Update Django DATABASES Settings within

Next we'll take the existing default database Django settings and re-define them as legacy so we can continue to reference them, while defining MySQL as our new default database. Note that we add the 'NAME' attribute for the database, since we didn't define it within my.cnf. Also note that the username segment of the read_default_file value needs to be changed to reflect the actual user directory on your computer.

    'legacy': {
        'ENGINE': 'django.db.backends.sqlite3',
        'NAME': BASE_DIR / 'db.sqlite3',
    'default': {
        'ENGINE': 'django.db.backends.mysql',
        'NAME': 'DATABASE',
        'OPTIONS': {
            'read_default_file': '/Users/username/my.cnf',

Run Database Migrations Against MySQL Database

Run the following to build out the database tables within the newly created "default" MySQL database: (venv) $ python migrate --settings --database default

Dump Existing Data

To transfer the from one datbase to the other, I used the dumpdata and loaddata commands from Django fixtures.

To dump the existing SQLite data:

(venv) $ python dumpdata --settings --database legacy -o data.json --exclude contenttypes

Note that I excluded contenttypes here, as including that data was causing integrity errors later with loaddata.

Then, load the data into the "default" MySQL database:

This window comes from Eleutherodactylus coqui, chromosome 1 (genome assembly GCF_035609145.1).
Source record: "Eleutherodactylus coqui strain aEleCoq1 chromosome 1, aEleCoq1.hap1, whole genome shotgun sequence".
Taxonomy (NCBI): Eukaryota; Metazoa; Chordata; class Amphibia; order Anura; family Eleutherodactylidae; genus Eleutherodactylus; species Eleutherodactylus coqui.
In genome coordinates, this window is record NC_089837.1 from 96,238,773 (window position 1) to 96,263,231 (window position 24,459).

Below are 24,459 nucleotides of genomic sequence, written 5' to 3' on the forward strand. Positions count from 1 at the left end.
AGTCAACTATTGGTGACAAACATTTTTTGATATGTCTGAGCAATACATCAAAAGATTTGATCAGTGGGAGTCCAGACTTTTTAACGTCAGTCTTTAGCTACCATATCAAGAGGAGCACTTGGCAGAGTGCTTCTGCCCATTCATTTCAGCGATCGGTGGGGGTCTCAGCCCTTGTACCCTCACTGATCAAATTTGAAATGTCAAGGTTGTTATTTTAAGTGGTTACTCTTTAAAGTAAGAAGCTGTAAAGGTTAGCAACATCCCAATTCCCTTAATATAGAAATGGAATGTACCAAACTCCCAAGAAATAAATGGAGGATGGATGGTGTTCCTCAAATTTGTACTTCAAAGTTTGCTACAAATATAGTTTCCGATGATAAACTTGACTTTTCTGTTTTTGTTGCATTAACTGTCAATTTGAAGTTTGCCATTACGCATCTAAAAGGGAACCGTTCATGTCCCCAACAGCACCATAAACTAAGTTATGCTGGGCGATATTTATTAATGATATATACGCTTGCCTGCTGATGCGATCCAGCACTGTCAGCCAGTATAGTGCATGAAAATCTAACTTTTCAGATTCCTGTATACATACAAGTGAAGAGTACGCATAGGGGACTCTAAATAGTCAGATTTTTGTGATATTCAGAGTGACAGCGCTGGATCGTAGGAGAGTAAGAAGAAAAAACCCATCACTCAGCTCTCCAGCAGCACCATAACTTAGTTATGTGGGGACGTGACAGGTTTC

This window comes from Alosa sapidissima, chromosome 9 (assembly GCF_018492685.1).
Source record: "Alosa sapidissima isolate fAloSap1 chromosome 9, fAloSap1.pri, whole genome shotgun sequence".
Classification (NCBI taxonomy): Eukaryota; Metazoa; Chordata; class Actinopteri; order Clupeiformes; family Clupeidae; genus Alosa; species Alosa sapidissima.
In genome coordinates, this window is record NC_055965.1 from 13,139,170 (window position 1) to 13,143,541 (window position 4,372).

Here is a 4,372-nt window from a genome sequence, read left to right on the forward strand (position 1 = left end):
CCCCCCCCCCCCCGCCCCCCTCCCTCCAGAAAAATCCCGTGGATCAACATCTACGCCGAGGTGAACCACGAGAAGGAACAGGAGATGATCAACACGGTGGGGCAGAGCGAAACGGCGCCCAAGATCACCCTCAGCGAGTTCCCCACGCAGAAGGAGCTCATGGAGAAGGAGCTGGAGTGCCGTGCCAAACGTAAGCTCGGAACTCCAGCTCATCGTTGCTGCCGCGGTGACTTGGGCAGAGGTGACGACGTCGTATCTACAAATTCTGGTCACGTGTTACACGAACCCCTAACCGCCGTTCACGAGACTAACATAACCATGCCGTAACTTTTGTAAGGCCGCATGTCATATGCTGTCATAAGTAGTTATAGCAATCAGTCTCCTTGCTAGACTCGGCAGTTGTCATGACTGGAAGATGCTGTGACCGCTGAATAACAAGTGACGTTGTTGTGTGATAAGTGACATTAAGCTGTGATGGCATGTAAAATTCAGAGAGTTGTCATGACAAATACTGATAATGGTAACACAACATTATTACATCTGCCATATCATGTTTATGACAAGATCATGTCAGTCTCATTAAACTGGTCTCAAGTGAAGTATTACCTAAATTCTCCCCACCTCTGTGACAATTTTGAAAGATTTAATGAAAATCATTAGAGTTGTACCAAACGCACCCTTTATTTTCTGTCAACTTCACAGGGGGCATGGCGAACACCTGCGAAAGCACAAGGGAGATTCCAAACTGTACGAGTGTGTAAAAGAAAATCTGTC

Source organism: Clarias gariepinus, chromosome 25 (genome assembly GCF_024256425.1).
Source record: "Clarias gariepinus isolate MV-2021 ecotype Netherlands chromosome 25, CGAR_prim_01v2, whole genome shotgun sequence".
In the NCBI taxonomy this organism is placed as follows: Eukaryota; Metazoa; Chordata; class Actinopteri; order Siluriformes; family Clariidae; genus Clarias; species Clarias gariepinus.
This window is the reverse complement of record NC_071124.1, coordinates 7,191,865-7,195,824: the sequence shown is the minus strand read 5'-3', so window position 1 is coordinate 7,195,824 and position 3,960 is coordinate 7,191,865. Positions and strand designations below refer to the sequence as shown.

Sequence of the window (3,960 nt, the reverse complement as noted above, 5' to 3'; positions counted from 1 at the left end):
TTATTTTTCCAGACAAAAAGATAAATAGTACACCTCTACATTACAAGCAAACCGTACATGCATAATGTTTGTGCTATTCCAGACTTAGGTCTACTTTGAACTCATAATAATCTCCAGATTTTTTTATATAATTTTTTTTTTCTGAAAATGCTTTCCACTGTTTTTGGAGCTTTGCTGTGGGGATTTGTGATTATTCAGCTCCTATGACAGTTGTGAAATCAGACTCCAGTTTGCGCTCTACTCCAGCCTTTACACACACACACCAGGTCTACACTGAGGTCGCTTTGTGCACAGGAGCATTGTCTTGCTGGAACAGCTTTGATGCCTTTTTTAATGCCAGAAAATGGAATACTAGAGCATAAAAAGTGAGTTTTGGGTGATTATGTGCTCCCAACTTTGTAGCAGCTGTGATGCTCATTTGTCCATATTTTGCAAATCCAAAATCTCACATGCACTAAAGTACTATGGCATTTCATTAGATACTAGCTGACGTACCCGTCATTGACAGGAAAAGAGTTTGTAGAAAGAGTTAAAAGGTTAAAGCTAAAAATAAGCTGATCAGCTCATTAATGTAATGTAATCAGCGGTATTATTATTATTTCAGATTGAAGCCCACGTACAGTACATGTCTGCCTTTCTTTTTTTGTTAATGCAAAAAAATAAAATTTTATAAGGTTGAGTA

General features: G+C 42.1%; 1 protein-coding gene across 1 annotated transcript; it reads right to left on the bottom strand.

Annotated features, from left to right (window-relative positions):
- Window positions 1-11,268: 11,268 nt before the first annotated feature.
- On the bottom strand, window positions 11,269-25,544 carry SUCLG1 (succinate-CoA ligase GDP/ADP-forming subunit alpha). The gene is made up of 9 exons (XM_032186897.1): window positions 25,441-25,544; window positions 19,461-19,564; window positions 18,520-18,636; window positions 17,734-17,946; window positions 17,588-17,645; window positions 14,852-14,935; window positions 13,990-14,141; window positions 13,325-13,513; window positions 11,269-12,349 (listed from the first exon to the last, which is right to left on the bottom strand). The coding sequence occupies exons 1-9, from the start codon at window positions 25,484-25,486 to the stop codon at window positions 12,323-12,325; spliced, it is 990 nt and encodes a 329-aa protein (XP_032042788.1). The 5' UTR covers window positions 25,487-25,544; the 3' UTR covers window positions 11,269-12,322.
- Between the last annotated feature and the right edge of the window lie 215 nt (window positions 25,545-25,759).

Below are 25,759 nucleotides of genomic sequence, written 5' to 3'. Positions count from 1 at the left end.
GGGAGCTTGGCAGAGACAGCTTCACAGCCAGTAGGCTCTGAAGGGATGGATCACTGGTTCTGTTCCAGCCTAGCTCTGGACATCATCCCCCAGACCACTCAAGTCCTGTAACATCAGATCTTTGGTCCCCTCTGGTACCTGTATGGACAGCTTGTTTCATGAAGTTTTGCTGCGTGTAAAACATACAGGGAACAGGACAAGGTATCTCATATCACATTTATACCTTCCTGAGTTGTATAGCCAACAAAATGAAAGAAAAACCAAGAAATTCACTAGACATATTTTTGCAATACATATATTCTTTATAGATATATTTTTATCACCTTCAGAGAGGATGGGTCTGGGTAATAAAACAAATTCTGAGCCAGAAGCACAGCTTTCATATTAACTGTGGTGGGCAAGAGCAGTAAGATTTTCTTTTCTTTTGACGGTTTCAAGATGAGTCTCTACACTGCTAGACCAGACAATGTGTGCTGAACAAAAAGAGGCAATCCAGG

(venv) $ python loaddata data.json --settings --database default

If all went well, you should be able to startup a development server and browse around your site. Be sure to run tests to ensure everything migrated properly. When all looks good, it's probably also a good idea to remove the legacy database settings and file.


Streaming Synology Diskstation Video Through Apple TV With Plex

My wife's been shaking her head at me the past few months as I was slowly but surely converting our DVD collection to our home Synology Diskstation NAS. This was particularly because we had a super old Apple TV, and could only stream them via Airplay. The quality and interface was.. not so great.

However, for our anniversary I bought the latest generation Apple TV, installed Plex (on both the Apple TV and NAS), and via the below tutorial, was able to setup a streaming interface of our DVD collection better than I could have imagined: